Affiliate Links
Several of the companies that saw recovery were including followed affiliate links in the site content.  Those links should absolutely have been nofollowed.  During initial audits I would uncover followed affiliate links, flag them, and document them in a spreadsheet.  When sharing my findings with my clients, some of the links were so old that my clients didn’t even remember they were there!  “Affiliate creep” can cause big problems post-Panda.  Nofollowing all affiliate links or removing them was important for sure.

Followed Affiliate Links and Panda

Nuking Duplicate Content or Noindexing Thin Pages
Some of the companies that saw recovery had an excessive amount of duplicate or thin content.  Upon surfacing the problematic urls, my clients either removed or noindexed those pages.  In some cases, that impacted tens of thousands of pages (or more).  Addressing “low-quality” content is one of the most important things a company can do Panda-wise.  And that’s especially the case if some of those pages were ranking well in Google (prior to the Panda hit).  You can read more about the sinister surge in traffic before Panda strikes to learn more about that phenomenon.

Noindexing Content and Panda


Warning: Some Sites Slipped Through The Panda Cracks
I also wanted to quickly mention something that can happen with algorithm updates.  There were two sites I analyzed that showed a modest recovery that shouldn’t have recovered at all.  They were rogue sites that some of my clients had set up in the past that were simply sitting out there.  Those sites are not getting a lot of attention from my clients, and there has been very little work on those sites from a Panda standpoint.  Needless to say, I was surprised to see those sites positively impacted by Panda UMarch14.  Sure, they didn’t surge in traffic, but they definitely increased starting on the 24th.  This also leads me to believe that we saw the softer Panda update that Matt Cutts mentioned.

False Panda Recovery on 3/24/14
Summary – Be In It For The Long Haul
As I explained earlier, Matt Cutts promised a “softer Panda” at SMX West that could help small businesses.  Based on what I have seen, that new update might have rolled out on 3/24.  I saw a number of companies that were dealing with Panda problems recover to some extent starting on that date.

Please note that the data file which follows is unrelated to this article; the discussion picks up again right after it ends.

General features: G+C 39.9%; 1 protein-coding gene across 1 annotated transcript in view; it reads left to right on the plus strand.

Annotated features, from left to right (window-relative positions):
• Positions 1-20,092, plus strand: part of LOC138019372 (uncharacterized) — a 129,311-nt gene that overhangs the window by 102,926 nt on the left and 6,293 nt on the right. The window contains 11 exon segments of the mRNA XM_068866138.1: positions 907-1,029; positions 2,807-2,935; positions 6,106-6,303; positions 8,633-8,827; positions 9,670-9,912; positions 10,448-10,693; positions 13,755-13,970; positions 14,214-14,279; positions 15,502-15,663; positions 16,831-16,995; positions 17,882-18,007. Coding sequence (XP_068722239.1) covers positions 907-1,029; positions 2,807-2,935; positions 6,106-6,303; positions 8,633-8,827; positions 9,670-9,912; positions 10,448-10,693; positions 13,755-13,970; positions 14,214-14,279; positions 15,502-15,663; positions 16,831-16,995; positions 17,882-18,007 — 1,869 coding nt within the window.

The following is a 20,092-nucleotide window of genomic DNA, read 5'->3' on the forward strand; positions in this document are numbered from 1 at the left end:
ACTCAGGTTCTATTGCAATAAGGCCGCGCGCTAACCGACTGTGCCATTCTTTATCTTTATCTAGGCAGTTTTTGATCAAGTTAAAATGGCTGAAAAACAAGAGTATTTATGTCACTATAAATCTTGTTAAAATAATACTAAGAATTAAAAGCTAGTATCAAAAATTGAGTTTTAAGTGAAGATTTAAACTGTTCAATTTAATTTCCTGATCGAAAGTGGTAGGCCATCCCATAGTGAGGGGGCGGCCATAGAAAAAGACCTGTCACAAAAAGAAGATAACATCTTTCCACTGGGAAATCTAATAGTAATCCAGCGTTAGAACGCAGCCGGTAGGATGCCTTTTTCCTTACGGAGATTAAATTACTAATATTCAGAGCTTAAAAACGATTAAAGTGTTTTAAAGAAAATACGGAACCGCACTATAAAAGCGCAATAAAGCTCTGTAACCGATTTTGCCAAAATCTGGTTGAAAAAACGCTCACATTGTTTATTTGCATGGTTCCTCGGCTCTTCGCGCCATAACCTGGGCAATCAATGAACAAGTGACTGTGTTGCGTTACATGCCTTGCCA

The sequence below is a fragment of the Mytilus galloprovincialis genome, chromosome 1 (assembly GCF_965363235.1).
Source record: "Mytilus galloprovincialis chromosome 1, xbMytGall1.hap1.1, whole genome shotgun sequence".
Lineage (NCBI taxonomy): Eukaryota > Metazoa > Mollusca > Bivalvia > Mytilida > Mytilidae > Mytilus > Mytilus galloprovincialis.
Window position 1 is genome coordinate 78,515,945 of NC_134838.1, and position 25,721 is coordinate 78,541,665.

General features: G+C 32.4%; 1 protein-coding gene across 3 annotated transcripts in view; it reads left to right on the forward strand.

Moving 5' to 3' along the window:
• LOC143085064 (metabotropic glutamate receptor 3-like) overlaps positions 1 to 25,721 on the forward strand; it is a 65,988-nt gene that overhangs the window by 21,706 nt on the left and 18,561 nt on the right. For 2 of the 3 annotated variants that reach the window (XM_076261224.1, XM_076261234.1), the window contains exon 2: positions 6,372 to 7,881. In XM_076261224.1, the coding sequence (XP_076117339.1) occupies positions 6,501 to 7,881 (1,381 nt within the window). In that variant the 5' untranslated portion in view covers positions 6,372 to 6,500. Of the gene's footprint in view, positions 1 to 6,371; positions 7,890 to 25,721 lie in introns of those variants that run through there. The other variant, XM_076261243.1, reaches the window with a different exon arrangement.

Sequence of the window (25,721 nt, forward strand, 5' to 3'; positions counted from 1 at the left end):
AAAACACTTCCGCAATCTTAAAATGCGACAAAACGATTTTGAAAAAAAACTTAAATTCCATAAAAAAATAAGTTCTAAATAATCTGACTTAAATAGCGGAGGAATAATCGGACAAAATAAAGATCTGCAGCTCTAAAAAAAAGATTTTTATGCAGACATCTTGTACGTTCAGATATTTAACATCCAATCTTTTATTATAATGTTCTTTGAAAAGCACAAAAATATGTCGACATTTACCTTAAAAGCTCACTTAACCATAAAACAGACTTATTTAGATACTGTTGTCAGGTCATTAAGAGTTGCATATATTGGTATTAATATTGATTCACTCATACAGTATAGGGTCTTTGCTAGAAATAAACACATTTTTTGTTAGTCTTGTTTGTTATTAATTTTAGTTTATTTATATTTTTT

If you have been hit by Panda, then the recoveries I documented above should signal hope.  The companies that saw recovery have worked hard to rectify a range of “content quality” problems.  Audits were completed, problems were identified, and a lot of work was completed over the past few months.

The good news is that a number of the websites making significant changes saw a positive impact from Panda UMarch14.  I think it underscores a Panda philosophy I have been preaching for a long time.  You must be in it for the long haul.  Short-term thinking will not result in recovery.  You need to have the proper analysis completed, identify all content-related problems, and work hard to rectify them as quickly as  you can.  And Google crafting an algorithm update that softens the blow of Panda sure helps.  So thank you Matt Cutts.  From what I can see, there are companies seeing more traffic from Google today than they did a week ago.  And that’s never a bad thing.



  • Kyle Risley

    Hey Glenn,

    Which software were you using in those screengrabs under “Doorway Pages” and “Keyword Stuffing?”


    • http://www.hmtweb.com/marketing-blog/ Glenn Gabe

      Hi Kyle. DeepCrawl for the doorway pages/duplicate pages screenshot and SearchStatus plugin for keyword density. Hope that helps!

      • Kyle Risley

        Thanks, I’ve never heard of either. Both looks great! Any strong feelings about DeepCrawl’s dup content algo vs. Screaming Frog’s?